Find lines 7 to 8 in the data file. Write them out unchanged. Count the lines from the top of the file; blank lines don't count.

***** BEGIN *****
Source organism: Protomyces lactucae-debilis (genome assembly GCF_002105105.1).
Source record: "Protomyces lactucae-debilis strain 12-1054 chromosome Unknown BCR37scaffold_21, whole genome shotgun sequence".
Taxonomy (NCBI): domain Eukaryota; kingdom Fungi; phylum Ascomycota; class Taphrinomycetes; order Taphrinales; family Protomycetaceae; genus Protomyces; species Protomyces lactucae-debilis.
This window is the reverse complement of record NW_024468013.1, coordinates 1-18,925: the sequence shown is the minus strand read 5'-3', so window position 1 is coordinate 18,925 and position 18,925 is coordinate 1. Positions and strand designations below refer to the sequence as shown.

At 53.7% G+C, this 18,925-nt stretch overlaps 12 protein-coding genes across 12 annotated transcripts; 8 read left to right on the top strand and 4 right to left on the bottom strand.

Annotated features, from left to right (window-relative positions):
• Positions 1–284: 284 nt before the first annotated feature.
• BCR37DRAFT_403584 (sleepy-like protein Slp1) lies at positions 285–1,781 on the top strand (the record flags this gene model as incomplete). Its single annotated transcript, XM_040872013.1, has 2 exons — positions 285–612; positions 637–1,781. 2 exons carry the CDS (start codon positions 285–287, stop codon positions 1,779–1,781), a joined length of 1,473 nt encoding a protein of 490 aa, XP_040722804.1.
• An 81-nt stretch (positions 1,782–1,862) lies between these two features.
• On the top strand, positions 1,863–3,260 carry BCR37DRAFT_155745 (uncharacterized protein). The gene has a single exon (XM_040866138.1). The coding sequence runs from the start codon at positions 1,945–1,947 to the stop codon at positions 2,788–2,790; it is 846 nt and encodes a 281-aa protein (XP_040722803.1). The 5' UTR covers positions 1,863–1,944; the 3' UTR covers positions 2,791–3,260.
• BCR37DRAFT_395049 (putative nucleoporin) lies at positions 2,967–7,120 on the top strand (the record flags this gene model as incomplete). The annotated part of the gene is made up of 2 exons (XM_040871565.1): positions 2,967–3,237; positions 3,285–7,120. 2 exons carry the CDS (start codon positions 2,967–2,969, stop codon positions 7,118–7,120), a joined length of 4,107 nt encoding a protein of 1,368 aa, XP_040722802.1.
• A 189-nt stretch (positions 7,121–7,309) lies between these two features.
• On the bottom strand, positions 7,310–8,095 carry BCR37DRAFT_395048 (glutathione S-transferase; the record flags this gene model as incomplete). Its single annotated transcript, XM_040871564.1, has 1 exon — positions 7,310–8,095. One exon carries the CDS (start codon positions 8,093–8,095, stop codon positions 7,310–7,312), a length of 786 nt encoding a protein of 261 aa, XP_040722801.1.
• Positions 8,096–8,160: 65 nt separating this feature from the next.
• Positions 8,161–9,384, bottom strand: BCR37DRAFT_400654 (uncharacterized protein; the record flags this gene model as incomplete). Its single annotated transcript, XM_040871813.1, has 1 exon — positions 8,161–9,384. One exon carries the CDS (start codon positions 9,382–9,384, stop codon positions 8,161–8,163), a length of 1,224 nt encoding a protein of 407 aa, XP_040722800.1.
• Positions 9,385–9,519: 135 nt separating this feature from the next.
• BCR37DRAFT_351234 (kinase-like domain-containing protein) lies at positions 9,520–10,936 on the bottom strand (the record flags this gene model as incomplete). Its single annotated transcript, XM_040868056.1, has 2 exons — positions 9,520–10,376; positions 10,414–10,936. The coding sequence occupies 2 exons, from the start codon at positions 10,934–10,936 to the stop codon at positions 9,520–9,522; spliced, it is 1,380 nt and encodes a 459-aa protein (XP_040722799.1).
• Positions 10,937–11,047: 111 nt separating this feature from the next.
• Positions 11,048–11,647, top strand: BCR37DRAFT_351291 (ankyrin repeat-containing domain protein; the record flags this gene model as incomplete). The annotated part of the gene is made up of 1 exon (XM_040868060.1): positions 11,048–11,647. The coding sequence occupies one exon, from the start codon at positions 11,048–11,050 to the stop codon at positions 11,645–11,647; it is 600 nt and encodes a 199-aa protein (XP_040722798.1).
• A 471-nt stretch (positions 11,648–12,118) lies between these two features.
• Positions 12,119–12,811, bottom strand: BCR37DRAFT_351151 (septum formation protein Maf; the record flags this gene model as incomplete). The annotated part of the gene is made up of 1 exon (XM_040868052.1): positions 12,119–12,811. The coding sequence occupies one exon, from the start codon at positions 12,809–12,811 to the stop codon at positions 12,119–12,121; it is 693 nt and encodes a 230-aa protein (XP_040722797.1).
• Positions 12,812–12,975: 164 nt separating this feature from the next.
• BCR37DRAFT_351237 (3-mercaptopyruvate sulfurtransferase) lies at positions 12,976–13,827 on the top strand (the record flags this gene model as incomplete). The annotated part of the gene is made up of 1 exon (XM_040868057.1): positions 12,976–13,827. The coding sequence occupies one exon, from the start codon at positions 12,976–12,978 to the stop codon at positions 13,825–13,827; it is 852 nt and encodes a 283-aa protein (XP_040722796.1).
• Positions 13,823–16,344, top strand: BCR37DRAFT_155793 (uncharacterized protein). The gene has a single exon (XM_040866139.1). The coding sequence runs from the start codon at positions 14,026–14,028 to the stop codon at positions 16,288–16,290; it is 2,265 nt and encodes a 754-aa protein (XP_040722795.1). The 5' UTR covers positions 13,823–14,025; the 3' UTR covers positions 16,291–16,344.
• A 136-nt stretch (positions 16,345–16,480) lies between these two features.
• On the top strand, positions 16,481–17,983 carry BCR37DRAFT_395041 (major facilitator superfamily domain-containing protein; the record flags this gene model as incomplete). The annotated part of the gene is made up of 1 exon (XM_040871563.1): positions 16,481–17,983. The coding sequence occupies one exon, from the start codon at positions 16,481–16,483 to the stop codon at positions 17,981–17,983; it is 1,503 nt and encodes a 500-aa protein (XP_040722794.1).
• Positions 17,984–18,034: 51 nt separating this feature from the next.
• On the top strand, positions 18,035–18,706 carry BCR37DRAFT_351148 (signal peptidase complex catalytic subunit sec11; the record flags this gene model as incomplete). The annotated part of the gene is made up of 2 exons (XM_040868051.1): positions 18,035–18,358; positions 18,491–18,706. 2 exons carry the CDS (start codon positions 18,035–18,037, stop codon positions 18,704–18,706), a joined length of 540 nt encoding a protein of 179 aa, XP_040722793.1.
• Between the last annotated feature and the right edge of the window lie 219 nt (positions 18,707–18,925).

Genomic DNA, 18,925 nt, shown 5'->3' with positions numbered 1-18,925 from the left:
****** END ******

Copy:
• Positions 1–284: 284 nt before the first annotated feature.
• BCR37DRAFT_403584 (sleepy-like protein Slp1) lies at positions 285–1,781 on the top strand (the record flags this gene model as incomplete). Its single annotated transcript, XM_040872013.1, has 2 exons — positions 285–612; positions 637–1,781. 2 exons carry the CDS (start codon positions 285–287, stop codon positions 1,779–1,781), a joined length of 1,473 nt encoding a protein of 490 aa, XP_040722804.1.